Rond de jambes à terre: Circle of the leg, on the ground (`a terre). An 
             exercise in which you mark out a semi-circle on the floor with 
             your pointed foot.

    Balancé: In dance, a term which describes the holding of your body in a 
             stable position.

    Centre Practice: a group of exercises similar to those à la barre but 
            performed in the centre of the room without the support of the 
            barre. These exercises are usually performed with alternate feet 
            and are invaluable for obtaining good balance and control.

    Passé: A movement that resembles a pass.

    Arabesque: A position in which you balance on one straight leg (or bent 
                leg) with the other stretched out behind you.

    Grand Battement:Meaning large beats. An exercise in which you raise your 
            pointed foot high off of the ground keeping both legs straight.

    Allegro: An Italian musical term meaning quick and lively. In ballet, 
              allegro steps are completed in fast tempo without your arms 
              flapping about.

    Petit Allegro: Small jumping and turning steps.

    Glissade: Gliding or sliding steps. A traveling step in which you glide 
           your foot along the floor with your front knee bent and you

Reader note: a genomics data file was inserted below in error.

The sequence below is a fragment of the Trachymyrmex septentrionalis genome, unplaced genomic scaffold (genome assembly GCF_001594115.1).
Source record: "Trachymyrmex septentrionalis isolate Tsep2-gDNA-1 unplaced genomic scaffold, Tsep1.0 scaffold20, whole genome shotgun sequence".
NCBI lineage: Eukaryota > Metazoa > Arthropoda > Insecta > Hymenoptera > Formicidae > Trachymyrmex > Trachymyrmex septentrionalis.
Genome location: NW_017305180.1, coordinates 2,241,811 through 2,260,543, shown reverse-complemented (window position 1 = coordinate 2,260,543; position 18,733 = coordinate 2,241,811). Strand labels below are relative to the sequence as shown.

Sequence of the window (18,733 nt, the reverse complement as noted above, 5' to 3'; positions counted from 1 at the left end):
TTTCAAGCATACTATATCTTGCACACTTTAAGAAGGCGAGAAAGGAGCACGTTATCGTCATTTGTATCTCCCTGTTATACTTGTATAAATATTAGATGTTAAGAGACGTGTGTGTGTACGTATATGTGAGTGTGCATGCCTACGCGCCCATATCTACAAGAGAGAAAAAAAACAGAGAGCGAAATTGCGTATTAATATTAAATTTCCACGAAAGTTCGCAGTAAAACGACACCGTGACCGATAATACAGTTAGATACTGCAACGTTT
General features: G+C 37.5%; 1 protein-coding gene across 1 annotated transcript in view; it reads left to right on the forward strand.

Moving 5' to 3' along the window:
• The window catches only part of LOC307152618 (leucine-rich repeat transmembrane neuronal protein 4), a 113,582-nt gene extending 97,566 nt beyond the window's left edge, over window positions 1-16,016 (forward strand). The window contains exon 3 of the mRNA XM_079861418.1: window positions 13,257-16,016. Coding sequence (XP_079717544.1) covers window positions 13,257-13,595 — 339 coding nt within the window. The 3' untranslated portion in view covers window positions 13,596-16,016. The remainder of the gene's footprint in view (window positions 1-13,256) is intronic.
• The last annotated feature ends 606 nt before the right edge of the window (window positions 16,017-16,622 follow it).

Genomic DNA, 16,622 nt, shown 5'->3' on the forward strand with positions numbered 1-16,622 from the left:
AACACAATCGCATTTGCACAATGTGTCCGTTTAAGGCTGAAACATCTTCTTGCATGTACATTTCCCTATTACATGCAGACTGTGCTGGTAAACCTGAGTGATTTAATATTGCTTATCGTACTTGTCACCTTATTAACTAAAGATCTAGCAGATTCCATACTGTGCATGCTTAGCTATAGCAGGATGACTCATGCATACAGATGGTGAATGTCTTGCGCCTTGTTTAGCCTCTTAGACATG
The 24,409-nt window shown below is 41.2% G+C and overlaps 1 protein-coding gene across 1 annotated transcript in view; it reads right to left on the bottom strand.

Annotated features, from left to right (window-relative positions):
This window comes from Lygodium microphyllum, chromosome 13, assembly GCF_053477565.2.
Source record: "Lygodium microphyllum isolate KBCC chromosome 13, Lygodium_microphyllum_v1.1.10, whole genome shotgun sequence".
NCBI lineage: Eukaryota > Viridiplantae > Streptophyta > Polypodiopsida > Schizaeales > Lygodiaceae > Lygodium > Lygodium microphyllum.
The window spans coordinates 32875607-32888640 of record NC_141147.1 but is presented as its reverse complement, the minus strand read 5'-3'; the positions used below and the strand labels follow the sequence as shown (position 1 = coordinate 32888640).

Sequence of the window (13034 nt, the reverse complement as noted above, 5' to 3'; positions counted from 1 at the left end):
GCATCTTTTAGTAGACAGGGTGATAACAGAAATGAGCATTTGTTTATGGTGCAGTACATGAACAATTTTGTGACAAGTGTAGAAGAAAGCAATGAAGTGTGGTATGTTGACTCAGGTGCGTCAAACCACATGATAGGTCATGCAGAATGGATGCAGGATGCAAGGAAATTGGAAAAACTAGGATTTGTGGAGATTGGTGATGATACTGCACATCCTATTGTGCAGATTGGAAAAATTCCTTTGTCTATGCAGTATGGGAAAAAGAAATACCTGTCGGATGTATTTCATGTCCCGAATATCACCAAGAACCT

transfer your weight. During the moment of transition, your legs 
           are fully stretched.

    Demi-pointé: Half point, meaning standing on the balls of your feet.

    Bourrée: A linking step in which you rise up on the balls of your feet 
             (on to your half point) and glide across the floor with quick, 
             tiny steps.

    Pas de Bourrée: A small stepping movement, executed on the balls of the 
          feet or on pointe,in which the you either skim smoothly across the 
          floor or transfer the weight from foot-to-foot three times as a 
          transition into another movement. A pas-de-bourrée consists of 
          bending both legs,extending one, then stepping up, up, down, 
          finishing with bent knees.

    Pas de chat: A traveling step-of-the-cat in which you bring one foot up 
        along you leg to the knee, and transfer your weight to the other 
        leg with a spring in the air,landing with your feet in 5th position.

    Routine: In dance, a term meaning a sequence of steps.

    Marking: Going through the movements of a dance routine without dancing  
             fully, in order to familiarize yourself with the steps before 

    Finale: The concluding part of a performance.

    Grand Allegro: A combination of large traveling steps and jumps.

    Pas Marché: The graceful walk to center stage to take a curtsey or bow.

    Curtsey: A movement by the female dancer (ballerina)that acknowledges 
             the instructor at the end of a class, or an audience at the end 
             of a performance.

    Bow: A movement by the male dancer (danseur noble) that acknowledges 
         the instructor at the end of a class, or an audience at the end of 
         a performance.

    Reverence:A movement,generally made by the sweep of an arm to acknowledge
                the rest of the ensemble cast (corps), the instructor, the 
                choreographer, and/or the orchestra.